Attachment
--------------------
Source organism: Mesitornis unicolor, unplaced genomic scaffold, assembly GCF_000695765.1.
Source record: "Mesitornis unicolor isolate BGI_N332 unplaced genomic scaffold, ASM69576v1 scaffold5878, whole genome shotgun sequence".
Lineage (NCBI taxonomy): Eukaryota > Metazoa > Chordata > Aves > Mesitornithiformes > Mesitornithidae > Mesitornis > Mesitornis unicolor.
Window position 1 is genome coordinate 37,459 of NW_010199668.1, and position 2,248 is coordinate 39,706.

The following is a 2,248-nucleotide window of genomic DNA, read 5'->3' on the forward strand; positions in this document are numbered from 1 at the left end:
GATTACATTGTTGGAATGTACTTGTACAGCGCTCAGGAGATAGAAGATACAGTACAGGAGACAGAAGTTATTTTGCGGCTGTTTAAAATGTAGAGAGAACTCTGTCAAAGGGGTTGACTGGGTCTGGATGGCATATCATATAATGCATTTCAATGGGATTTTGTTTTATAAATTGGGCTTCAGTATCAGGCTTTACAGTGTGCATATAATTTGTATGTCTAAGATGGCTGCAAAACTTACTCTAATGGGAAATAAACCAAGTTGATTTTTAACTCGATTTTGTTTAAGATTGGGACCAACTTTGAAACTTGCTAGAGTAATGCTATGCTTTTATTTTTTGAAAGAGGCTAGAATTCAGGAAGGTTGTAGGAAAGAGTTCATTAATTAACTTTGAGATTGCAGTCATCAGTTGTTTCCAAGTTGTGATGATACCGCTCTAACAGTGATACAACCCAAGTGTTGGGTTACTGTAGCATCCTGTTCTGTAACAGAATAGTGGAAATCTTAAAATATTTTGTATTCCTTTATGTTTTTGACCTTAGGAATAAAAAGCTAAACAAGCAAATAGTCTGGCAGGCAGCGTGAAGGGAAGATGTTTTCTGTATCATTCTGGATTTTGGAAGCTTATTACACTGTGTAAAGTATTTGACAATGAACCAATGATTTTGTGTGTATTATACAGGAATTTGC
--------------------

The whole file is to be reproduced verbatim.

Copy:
Source organism: Mesitornis unicolor, unplaced genomic scaffold, assembly GCF_000695765.1.
Source record: "Mesitornis unicolor isolate BGI_N332 unplaced genomic scaffold, ASM69576v1 scaffold5878, whole genome shotgun sequence".
Lineage (NCBI taxonomy): Eukaryota > Metazoa > Chordata > Aves > Mesitornithiformes > Mesitornithidae > Mesitornis > Mesitornis unicolor.
Window position 1 is genome coordinate 37,459 of NW_010199668.1, and position 2,248 is coordinate 39,706.

The following is a 2,248-nucleotide window of genomic DNA, read 5'->3' on the forward strand; positions in this document are numbered from 1 at the left end:
GATTACATTGTTGGAATGTACTTGTACAGCGCTCAGGAGATAGAAGATACAGTACAGGAGACAGAAGTTATTTTGCGGCTGTTTAAAATGTAGAGAGAACTCTGTCAAAGGGGTTGACTGGGTCTGGATGGCATATCATATAATGCATTTCAATGGGATTTTGTTTTATAAATTGGGCTTCAGTATCAGGCTTTACAGTGTGCATATAATTTGTATGTCTAAGATGGCTGCAAAACTTACTCTAATGGGAAATAAACCAAGTTGATTTTTAACTCGATTTTGTTTAAGATTGGGACCAACTTTGAAACTTGCTAGAGTAATGCTATGCTTTTATTTTTTGAAAGAGGCTAGAATTCAGGAAGGTTGTAGGAAAGAGTTCATTAATTAACTTTGAGATTGCAGTCATCAGTTGTTTCCAAGTTGTGATGATACCGCTCTAACAGTGATACAACCCAAGTGTTGGGTTACTGTAGCATCCTGTTCTGTAACAGAATAGTGGAAATCTTAAAATATTTTGTATTCCTTTATGTTTTTGACCTTAGGAATAAAAAGCTAAACAAGCAAATAGTCTGGCAGGCAGCGTGAAGGGAAGATGTTTTCTGTATCATTCTGGATTTTGGAAGCTTATTACACTGTGTAAAGTATTTGACAATGAACCAATGATTTTGTGTGTATTATACAGGAATTTGC